We had thought we were too progressive a country to have such a practice happening right under our noses, so we read the reports coming from Africa, and brushed the details aside after a few minutes, until 2010 when Australia witnessed a publicized trial of two Dawoodi Bohra girls.
India was coming to terms with its secret.
Female genital mutilation (FGM) is a sad reality today. In the country, there is only the Dawoodi Bohra community, a Shia sect, practices FGM.
It was so well kept that everyone had readily assumed that the country was free from it, hence there are few laws against FGM, unlike in the United Kingdom where it is treated as a severe form of child abuse.
In December 2012, the UN General Assembly unanimously recognized female genital mutilation as a violation of human rights.
ED demystifies this secret a little more to you.
What is FGM? How is it practiced within Bohras?
To put it in a very crude manner, it is the removal of external female organs
There are different types of female genital mutilation. In some places, complete external sexual organs including the labia is removed, while in other cases, only the clitoris suffers the damage.
The Dawoodi Bohra Muslim community practices Type-I FGM (or khatna as it is commonly called), in which the clitoris or the clitoral hood is partially or completely removed.
It is usually done when a girl reaches 7 years of age or is at the onset of puberty.
Why is FGM even there?
There are many reasons why people fervently support a draconian practice:
1. The clitoris is unwanted flesh, which is a source of sin. It is often called haraam ki boti (clump of sin) among Bohras. Getting rid of the clitoris will curb unnecessary sexual desires. This will make women less promiscuous.
2. FGM enhances fertility (how exactly, the supporters know better because medical science does not support this).
3. Many quote Shiite texts by Imam Al-Sadiq, which says, “circucision is makrumah for women”. (Although makrumah means a religious act which is desirable but not mandatory).
4. Since it is a 1000-year old cultural practice which is deeply entrenched in people’s minds, there is also a fear among Bohra women that they will be ostracised by the society if they don’t undergo this procedure.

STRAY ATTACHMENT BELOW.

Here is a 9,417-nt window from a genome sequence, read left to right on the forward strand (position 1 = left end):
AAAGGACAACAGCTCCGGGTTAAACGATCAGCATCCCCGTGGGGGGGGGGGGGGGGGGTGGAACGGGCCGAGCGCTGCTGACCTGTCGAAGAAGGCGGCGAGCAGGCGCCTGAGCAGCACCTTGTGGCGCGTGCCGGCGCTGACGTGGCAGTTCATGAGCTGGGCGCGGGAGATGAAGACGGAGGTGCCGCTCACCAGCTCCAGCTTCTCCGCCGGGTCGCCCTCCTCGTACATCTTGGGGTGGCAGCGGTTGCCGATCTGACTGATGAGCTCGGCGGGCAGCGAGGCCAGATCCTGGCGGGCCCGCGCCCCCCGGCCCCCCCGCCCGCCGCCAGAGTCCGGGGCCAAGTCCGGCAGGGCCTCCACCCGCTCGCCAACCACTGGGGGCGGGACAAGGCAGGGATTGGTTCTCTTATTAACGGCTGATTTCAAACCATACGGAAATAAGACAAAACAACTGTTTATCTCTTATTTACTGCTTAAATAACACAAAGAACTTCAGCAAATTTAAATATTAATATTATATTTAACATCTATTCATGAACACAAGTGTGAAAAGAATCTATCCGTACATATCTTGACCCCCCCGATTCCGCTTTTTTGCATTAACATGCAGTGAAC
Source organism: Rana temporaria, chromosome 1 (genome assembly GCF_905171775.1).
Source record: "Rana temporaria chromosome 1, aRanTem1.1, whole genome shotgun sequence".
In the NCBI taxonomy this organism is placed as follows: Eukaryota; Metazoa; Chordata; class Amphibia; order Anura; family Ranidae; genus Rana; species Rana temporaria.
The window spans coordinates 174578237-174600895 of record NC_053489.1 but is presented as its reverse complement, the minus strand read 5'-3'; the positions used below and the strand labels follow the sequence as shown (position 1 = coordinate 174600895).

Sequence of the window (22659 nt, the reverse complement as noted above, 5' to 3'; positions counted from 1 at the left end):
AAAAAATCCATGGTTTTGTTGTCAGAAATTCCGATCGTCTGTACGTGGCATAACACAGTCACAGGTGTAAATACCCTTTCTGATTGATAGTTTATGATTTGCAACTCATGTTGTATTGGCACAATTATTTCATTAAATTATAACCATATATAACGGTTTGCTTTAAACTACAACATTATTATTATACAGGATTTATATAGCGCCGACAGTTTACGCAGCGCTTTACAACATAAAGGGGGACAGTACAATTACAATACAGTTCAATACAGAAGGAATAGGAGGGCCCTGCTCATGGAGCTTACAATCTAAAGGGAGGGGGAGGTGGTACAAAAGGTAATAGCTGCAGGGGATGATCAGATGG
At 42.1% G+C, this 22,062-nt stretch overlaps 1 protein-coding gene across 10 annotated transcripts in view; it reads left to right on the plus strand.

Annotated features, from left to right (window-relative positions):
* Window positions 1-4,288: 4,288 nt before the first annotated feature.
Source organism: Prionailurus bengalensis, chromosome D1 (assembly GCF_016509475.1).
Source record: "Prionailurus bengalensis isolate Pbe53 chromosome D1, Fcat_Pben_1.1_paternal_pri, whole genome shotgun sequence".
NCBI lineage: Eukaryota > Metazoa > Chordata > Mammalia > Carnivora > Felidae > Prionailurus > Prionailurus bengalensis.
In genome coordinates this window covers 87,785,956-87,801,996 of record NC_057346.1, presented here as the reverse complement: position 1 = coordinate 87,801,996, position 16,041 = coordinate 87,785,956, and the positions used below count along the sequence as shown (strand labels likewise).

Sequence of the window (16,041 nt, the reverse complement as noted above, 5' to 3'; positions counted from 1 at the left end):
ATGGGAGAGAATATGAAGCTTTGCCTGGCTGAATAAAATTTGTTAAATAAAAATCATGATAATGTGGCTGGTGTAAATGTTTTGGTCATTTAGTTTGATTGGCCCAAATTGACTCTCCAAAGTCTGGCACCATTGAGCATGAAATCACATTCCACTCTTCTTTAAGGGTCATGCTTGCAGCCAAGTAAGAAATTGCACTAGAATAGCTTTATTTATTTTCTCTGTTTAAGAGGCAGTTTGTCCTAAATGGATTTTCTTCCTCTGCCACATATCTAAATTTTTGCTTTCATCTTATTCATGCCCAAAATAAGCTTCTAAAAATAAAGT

Who performs this procedure?
Men never perform genital mutilation.
It is usually an old female from the Bohra community itself, who has no medical experience. The license to conduct this is only because it is customary and is a duty passed from generations.
At times, medical equipment is not involved, and circumcision is simply done by a blade or a cutter.
Are there any complications?
Medically proven, there are a lot of complications that might develop, like in the case of childbirth, vaginal infections, menstrual difficulties, psychological damage and sexual dysfunction.
What can the government do?
- Voices that are emerging from within the Bohra community should be heard. These women have horrendous accounts of human rights abuse
2. It should be a criminal offence to abet, counsel, procure or aid the practice of FGM, i.e, make any associations with FGM.
3. Authorities need to be alerted about these practices. Unless and until the police accepts that there is a problem that exists in the society, no firm steps can be taken against anything.
There are women protesting against this practice. Speak Out On FGM has started a petition on change.org which calls for an end to FGM.
However, the Bohra Community is effectively controlled by their religious head, Syedna. Unfortunately, in 2016, the Syedna addressed in a public sermon that the Bohras should continue with the practice of FGM.
“The act has to happen… Stay firm… we are not prepared to understand.” is what the Syedna had to say.
We have to fight against this small mindedness.